What is HIIT (High Intensity Interval Training) and Why You Should be Doing More of It?
Most clients come to me with similar goals – get fitter and slimmer. So here we go…trying to explain that these two goals are in fact a by-product of cleaning up your diet and incorporating exercise that encourages fat loss and metabolic conditioning. Enter HIIT training. Say what? HIIT – High Intensity Interval Training or Circuit Training. Now that sounds hard. What is HIIT and why do I need to do more of it?
I personally have a love hate relationship with it. But in short, HIIT training is made up of short periods of high intensity exercise followed by a period of recovery. There are different types of HIIT workouts which are usually performed for no longer than 25-30 minutes at a time due to the intensity of the workout. The duration of the workout comes down to the types of exercises you are performing but also your performance goals.
If you want a leaner and stronger body, then add a few HIIT workouts to your training plan. It will maximize your results in minimum time. Add extra resistance to the workout either through using equipment like dumbbells, barbells, slam balls, kettle bells, sand bags, ropes, tyres, TRX. The options are endless and that’s what makes it fun, challenging and never boring!
So here’s the 411 on HIIT workouts and why you should be doing more of them:
#1. HIIT workouts enhance your heart and lung capacity
HIIT workouts are designed to push your heart rate for short bursts which in fact trains your heart and lungs more effectively. The idea is to get your heart rate up to within 75-85% max HR for a seasoned exerciser. For those starting out, aim to reach between 60-70% max HR in the first few weeks or simply dial down the types of exercises performed or perform shorter bursts of work. To find your max HR, simply subtract your age from 220. Therefore, if you are 37 like me then your max HR is 220-37 = 183 beats per minute. 85% of max HR = 0.85 x 183 = 156 bpm and 60% of max HR = 110 bpm
If you want a leaner and stronger body, then add a few HIIT workouts to your training plan. It will maximize your fat loss results. Of course, you also need to be eating healthy options to shed excess fat and tone up. But give it time and stick to the plan and always practice good form.
#2. It’s a Total Time Saver
No need to hit the treadmill for hours to get the same calorie burn. You can effectively burn similar calories to an hour of steady state cardio (like a jogging at a light pace for an hour) as you would in 20 minutes of HIIT style training. Caution: don’t do too many sessions in one week. Keep it to 3 at a maximum as HIIT can be quite fatiguing on the body if done on the regular and don’t forget to hydrate and eat well after a training session to replenish glycogen stores for muscle recovery.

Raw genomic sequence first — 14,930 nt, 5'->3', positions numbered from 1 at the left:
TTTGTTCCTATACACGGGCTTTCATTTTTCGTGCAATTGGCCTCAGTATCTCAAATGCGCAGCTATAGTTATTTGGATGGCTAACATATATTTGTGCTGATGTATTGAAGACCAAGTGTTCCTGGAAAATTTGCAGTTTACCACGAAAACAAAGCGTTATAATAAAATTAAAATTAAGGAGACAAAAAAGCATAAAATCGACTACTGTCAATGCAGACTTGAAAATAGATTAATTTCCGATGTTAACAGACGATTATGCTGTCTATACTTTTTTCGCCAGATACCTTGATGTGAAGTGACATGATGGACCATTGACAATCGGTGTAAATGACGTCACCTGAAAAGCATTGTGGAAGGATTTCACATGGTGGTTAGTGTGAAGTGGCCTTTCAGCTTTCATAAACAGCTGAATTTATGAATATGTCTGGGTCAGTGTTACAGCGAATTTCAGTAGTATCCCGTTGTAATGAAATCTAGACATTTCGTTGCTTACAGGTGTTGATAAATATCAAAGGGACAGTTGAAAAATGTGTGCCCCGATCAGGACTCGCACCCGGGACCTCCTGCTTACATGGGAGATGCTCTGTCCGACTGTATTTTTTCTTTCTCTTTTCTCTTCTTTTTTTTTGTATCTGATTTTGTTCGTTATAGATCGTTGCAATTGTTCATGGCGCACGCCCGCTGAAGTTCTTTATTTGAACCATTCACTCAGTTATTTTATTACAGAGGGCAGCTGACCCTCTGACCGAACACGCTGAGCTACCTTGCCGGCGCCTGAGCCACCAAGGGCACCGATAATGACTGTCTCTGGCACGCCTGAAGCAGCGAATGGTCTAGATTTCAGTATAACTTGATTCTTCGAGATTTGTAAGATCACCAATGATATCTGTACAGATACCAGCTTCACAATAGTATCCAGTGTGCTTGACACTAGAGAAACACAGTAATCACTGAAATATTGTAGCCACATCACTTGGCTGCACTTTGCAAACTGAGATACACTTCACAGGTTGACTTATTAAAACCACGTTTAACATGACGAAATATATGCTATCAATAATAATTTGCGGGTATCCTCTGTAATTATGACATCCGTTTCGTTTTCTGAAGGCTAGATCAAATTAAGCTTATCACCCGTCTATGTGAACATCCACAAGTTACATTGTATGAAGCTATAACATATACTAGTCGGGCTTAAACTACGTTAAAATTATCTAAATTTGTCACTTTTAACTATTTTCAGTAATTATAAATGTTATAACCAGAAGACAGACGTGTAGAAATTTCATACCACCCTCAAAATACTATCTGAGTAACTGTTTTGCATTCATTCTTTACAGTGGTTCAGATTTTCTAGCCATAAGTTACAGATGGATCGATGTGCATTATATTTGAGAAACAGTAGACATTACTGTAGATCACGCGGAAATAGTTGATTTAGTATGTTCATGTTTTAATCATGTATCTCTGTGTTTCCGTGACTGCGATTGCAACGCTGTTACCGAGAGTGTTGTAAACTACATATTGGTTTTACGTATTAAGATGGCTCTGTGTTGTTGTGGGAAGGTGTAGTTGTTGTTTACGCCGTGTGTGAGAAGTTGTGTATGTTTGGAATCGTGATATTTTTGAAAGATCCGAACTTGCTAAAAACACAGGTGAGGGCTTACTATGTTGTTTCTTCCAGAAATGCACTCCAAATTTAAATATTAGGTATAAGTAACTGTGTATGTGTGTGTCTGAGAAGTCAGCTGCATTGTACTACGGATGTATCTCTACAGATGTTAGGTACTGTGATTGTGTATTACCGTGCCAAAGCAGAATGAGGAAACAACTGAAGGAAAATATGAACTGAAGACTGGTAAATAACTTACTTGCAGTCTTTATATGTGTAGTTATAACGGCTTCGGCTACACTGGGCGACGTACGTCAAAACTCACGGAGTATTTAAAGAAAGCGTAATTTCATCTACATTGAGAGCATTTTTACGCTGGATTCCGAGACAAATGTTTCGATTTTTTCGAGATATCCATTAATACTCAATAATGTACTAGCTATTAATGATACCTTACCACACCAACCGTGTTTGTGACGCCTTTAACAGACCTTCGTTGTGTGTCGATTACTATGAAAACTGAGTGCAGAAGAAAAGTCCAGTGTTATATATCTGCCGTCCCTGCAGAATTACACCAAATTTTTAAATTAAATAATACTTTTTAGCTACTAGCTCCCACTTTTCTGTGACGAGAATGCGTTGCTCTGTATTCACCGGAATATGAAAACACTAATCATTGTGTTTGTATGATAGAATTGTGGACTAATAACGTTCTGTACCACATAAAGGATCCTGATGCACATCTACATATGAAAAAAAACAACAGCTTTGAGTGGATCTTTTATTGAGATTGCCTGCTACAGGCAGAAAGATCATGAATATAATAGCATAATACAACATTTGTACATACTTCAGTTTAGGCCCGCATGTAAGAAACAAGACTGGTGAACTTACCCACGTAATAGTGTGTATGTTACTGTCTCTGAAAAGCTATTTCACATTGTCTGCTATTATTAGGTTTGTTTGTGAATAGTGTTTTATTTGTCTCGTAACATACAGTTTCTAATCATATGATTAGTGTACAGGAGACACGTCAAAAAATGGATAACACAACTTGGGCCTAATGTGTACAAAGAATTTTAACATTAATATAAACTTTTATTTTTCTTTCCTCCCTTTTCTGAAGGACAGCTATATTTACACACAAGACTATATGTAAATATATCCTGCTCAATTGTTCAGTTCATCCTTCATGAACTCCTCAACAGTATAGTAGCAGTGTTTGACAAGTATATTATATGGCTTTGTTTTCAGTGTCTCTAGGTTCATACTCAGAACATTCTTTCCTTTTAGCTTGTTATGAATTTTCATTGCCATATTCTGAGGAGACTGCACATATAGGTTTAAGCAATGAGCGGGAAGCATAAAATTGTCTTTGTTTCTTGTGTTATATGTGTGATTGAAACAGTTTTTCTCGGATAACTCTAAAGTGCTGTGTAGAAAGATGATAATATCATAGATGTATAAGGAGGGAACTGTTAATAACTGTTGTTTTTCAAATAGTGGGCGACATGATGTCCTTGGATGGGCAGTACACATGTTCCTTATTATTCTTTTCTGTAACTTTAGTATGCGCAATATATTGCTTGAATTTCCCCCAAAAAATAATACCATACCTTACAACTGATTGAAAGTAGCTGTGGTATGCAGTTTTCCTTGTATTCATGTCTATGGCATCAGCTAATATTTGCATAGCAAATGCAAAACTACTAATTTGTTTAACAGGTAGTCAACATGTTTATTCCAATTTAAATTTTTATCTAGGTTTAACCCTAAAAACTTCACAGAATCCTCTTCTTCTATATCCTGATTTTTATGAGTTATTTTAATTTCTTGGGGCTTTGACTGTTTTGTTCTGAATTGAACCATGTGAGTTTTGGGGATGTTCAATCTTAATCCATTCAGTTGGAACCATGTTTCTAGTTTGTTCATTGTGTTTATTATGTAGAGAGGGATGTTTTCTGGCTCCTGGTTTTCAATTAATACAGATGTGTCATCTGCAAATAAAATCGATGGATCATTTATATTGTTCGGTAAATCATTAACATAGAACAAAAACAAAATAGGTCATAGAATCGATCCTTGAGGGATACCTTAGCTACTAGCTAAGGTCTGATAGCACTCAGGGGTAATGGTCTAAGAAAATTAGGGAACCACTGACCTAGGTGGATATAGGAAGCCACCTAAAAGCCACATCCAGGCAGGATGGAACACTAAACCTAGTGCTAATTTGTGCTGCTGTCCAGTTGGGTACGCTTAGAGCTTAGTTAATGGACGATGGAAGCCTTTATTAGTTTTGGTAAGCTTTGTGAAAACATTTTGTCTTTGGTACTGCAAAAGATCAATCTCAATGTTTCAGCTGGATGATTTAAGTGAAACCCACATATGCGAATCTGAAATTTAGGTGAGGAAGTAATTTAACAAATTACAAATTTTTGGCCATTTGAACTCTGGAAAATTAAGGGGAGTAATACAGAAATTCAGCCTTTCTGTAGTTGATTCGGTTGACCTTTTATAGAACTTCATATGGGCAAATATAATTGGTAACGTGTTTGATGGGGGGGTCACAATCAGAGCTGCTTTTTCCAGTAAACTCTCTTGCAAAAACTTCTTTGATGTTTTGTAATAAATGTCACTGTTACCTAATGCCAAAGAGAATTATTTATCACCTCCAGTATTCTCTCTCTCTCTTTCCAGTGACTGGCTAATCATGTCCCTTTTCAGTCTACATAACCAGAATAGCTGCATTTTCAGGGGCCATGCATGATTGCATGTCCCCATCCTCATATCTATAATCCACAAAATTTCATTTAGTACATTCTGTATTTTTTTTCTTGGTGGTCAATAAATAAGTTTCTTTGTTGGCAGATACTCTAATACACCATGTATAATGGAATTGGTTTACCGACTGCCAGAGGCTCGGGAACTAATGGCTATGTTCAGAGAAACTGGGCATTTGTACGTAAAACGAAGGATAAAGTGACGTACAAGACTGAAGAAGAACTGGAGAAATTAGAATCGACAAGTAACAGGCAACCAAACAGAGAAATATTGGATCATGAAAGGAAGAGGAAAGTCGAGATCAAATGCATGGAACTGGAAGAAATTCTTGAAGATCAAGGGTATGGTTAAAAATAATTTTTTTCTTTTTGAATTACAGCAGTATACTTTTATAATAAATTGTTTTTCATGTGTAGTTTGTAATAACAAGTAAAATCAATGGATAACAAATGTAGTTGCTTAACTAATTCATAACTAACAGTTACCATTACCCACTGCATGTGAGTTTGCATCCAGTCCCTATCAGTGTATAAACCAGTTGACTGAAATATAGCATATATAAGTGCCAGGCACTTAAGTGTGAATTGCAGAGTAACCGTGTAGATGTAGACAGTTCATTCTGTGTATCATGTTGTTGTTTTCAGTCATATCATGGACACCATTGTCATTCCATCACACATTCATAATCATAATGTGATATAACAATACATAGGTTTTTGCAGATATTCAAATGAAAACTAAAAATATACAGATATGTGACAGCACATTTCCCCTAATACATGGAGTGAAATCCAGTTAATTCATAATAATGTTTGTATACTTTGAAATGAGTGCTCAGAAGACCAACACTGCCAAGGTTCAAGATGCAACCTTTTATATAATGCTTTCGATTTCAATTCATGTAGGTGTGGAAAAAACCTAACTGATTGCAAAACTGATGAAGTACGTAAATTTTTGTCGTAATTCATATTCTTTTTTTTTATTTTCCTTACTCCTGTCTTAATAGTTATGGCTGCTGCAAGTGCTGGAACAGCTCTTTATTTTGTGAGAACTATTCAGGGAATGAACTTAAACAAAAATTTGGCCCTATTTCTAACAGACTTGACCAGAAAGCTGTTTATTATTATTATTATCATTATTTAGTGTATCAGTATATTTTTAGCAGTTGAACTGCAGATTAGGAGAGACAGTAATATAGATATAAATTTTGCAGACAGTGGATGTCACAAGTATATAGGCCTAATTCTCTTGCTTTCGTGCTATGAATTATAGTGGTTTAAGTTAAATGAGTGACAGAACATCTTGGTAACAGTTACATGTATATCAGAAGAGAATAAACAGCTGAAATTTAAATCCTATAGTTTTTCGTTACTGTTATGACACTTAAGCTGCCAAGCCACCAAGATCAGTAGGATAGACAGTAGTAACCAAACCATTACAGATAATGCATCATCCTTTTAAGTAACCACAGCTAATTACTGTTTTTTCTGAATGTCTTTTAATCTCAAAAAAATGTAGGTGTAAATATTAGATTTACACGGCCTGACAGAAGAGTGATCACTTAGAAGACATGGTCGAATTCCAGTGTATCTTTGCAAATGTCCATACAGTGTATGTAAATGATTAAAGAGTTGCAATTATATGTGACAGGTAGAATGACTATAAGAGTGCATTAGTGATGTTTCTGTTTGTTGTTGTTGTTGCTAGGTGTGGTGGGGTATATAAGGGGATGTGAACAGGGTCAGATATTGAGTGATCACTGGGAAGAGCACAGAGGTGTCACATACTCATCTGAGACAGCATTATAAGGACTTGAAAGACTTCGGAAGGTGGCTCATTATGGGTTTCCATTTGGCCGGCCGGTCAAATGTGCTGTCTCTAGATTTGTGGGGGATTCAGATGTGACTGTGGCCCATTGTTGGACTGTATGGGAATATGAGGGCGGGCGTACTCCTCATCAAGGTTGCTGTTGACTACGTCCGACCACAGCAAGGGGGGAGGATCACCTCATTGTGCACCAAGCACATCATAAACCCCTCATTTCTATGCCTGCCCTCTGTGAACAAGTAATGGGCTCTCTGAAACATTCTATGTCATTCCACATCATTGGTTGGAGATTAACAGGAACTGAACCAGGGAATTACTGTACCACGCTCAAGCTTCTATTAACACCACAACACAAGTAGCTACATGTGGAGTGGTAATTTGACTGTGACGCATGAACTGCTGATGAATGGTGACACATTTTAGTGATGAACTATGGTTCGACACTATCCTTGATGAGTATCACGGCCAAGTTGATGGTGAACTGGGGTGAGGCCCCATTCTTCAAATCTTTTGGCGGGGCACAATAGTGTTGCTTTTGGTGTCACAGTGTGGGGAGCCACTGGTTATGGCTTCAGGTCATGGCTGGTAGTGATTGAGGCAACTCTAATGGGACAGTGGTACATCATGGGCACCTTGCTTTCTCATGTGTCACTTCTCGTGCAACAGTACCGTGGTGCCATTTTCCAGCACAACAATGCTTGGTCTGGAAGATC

#3. You’ll get stronger faster
Using your body weight to perform exercise is no mean feat. Try doing as many push ups as you can – with proper form in 40 seconds. Not easy and will leave you gasping for breath. In a good way, of
course. HIIT work outs can be catered to all fitness levels. You can add weights during HIIT intervals to also enhance strength and utilisation of accessory muscles to stabilise the weight. Or you can stick to body weight exercises and other apparatus to train your upper body, lower body or total body. The options are endless and fun.
#4 You don’t need any equipment and can do HIIT anywhere at anytime
Yes that’s right, there are so many exercises in the exercise library for HIIT training that only use your body weight. Other equipment can be used if you have it available like a skipping rope, dumbbells, barbells, slam balls, kettlebells, resistance bands but bodyweight exercises are just as effective and give you a banging body too. It’s all about the intensity.
Below is a beginner program and an advanced program using only your bodyweight – no equipment required. I have put together a beginner workout video that would be useful for anyone getting back into fitness after sometime, or a newbie who is ready to start their journey. Click on the link below. Try it and tell me what you think.
Ready, set go!!
Beginner – 30 seconds of work, 30 seconds of rest. Repeat circuit 4 times and that’s 20 minutes.
1. Superman modified push ups – performed on knees, reach forward, then place hands next to chest, take an inhale then exhale and push up
2. Modified burpees – no jump at top of movement, step out into plank and step feet outside hands, no jump
3. Step ups on bench – step up with same leg for 10 reps. Then alternate leg for another 10 reps.
4. Reverse lunges - keep hands on hip, feet together, shoulders back, chest forward, tummy engaged and draw belly button in. Step one foot back, bring knee down on back leg, push off front heel and step feet together. Repeat on other leg and keep going.
5. High plank Mountain climbers - assume high plank position, bring knee to elbow, slow and controlled, swap sides and keep repeating
Advanced - 40 seconds of work, 20 seconds of rest. Repeat circuit 4 times and that’s 20 minutes.
1. Push ups on toes – bring hands close to sides of chest
2. High knees – place elbows at side of body, palms facing down, lift knees quickly to touch palms, keep on toes throughout the movement
3. Full burpees - jump back into plank, step feet in either side of hands or jump feet in and jump up
4. Alternating split squats/jumping lunges – keep hands on hip, shoulders back, chest forward, tummy engaged and draw belly button in, perform alternating jumping lunges focusing on bringing back knee down and pushing up through toes when jumping up
5. Forearm mountain climbers - assume plank on forearms, bring knee to elbow, slow and controlled
Enjoy! With love